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I was ecstatic when Lionhead Studios announced Fable Anniversary last June. The original Fable – the game that sparked my interest in video games (beyond racing, sports, etc.) as an adult – turns ten years old this year, and remains one of my favorites. A long-hoped-for, remastered-for-HD version of my favorite Xbox game, originally expected to release less than five months after its announcement? I was 100% there.
Of course, it was pushed back to February, ostensibly so that Lionhead could add some final polish and make it the great remake that it deserved to be – and that its fans deserved, and craved.
I picked the game up on its release date (February 4), but I didn’t get around to starting it for a couple of days. Since then, I have put approximately 25 hours into it over the course of a half-dozen play sessions. I’ve spent my time in-game savoring the HD graphics, basking in the soundtrack, and exploring every nook and cranny of Albion. It’s wonderful to see the original Fable in its updated glory. The adventure can be completed in a relatively short amount of time, but I’ve been taking my sweet, sweet time, and I have no regrets about doing so.
The not-real review:
Graphically, Fable Anniversary is a pleasure, although this is expected: in the Xbox 360 era, we’ve already had Fable II and Fable III, which both look bright and colorful; Anniversary feels right at home when compared to those two.
The gameplay is faithful to the original, with the added option of using the Fable II controls. Personally, it’s a pleasure to play a 360-quality Fable game with the map on-screen again, and while the menu interface design has been updated, it still feels like old times, in a good way.
I won’t go into detail about every aspect of the game. I’ve been thoroughly enjoying myself, and I’m sure most fans of the original game would have a lot of fun revisiting Albion in Anniversary. Plus, this is not a real review.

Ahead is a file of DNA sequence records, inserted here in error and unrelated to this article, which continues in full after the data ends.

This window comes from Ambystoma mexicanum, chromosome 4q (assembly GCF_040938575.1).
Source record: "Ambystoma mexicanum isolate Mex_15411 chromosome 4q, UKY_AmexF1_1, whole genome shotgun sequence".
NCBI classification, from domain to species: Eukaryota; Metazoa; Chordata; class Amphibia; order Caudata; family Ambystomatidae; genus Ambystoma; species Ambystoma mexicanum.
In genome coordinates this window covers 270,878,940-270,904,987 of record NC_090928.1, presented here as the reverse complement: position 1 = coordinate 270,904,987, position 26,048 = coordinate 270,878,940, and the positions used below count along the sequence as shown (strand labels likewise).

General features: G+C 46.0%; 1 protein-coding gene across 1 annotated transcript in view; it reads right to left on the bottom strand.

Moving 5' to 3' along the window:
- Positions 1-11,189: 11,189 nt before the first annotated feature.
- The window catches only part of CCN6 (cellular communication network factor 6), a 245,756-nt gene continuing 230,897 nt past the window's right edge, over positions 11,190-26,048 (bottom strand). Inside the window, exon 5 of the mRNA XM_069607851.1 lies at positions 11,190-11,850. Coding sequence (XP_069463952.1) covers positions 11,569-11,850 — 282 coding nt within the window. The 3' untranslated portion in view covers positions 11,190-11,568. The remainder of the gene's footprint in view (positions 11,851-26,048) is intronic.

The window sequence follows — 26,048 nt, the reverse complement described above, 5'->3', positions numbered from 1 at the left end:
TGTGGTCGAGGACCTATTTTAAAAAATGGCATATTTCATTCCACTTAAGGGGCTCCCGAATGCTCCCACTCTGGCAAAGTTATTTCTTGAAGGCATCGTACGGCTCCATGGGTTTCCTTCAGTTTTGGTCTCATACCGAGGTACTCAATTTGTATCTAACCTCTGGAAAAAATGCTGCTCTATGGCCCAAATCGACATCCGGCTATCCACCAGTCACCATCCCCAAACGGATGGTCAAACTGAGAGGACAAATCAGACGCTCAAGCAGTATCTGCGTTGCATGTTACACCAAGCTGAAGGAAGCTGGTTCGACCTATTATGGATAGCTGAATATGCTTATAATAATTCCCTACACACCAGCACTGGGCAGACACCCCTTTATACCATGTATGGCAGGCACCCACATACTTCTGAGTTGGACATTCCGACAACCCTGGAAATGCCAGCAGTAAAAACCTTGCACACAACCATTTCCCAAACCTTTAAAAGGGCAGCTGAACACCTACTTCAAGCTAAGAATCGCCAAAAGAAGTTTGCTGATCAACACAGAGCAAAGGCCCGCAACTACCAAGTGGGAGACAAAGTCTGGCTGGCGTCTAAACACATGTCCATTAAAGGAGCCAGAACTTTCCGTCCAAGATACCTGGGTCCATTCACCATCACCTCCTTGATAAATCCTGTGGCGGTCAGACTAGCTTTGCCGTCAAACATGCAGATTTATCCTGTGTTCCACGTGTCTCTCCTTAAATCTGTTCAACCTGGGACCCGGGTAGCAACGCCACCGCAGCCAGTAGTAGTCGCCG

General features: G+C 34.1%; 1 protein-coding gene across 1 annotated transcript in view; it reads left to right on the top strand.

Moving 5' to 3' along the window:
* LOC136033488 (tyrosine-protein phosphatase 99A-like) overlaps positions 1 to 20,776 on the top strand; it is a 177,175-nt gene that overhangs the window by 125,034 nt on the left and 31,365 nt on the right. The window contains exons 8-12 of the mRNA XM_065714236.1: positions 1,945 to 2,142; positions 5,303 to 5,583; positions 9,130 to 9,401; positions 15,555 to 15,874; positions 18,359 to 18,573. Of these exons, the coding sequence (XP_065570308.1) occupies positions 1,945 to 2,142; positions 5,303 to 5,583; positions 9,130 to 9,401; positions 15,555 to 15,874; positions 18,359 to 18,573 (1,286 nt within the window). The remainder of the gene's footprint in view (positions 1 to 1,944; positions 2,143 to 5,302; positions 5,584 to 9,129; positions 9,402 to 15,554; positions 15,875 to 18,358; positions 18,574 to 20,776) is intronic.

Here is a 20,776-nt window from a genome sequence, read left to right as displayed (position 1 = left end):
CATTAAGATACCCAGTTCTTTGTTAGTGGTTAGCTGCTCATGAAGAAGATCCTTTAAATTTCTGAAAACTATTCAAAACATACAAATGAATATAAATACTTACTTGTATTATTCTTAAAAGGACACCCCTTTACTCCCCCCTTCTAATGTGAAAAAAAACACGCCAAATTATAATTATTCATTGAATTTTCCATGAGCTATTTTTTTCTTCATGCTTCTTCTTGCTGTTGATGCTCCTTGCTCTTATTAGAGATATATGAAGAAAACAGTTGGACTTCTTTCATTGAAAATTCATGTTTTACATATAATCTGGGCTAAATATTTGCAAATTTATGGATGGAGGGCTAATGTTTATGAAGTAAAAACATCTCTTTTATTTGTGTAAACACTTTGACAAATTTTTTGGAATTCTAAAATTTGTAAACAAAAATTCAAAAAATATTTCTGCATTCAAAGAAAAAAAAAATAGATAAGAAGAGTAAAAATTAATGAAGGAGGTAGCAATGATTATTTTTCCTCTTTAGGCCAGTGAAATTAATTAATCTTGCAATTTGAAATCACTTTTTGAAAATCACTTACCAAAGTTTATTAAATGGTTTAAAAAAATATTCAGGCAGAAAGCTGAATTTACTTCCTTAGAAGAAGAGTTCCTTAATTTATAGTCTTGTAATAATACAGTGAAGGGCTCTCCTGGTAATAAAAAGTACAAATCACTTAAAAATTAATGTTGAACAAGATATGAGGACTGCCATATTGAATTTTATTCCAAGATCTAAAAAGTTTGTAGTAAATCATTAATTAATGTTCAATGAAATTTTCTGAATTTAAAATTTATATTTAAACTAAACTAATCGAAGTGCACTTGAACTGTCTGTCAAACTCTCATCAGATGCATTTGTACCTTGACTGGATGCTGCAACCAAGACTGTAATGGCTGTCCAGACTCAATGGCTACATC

However, I will note a handful of troubling issues with the game.
1. The original game’s “trade between shops for gold” “bug” – where a player can buy out a vendor, instantly increase that same vendor’s demand (and buy price) for items, and then resell those items back to the vendor for a profit, instantly re-lowering that vendor’s demand (and sell price), ad infinitum – made it into the remastered game intact.
It’s fairly obvious that Lionhead isn’t terribly concerned with the ease of gold-making in the series. After all, Fable II and III both had fairly simple, repetitive job systems that made gold-making a mindless afterthought after players put in a little bit of initial work. However, I would argue that this a broken system that needed to be fixed. They did fix it to some extent in Fable II, which had a much better “sale” system, but in remaining faithful to the original in this case, they trivialized several other systems. For instance, with basically unlimited gold, the use of Health/Will potions and Resurrection Phials goes from somewhat strategic (in the first hour or two of play) to completely trivial: when you’re sitting on 500+ Health/Will potions, you can use them like candy and it’s not challenging. Additionally, getting very good armor and weapons becomes simply a matter of opening up new areas (and thus, new vendors), with little-to-no real cost. And getting the “Choosing My Religion” achievement for donating at least 100,000 gold at the Temple of Avo (which also rewards a very strong melee weapon) is a drop in the bucket. There is no real choice necessary there (unless you deliberately choose not to make gold that way); instead of making choices have consequence, you simply buy what you need – even an achievement – while suffering virtually no effect on your overall gold balance.
2. The game freezes way too often, which is a problem. It’s happened to me more times than I’ve cared to count. On Sunday, for instance, I played for just over two hours and had to shut off/restart my 360 three times. The first time it happened was early on in the game, when I was halfway through the “Twinblade’s Camp” core quest. I was mollified when I realized that I could load from the latest checkpoint, but that doesn’t mean it’s acceptable. I’ve had to hard-restart my 360 almost 20 times with Fable Anniversary, and even though Lionhead came out with a stability update a few weeks after release, I’m still having many of the same problems.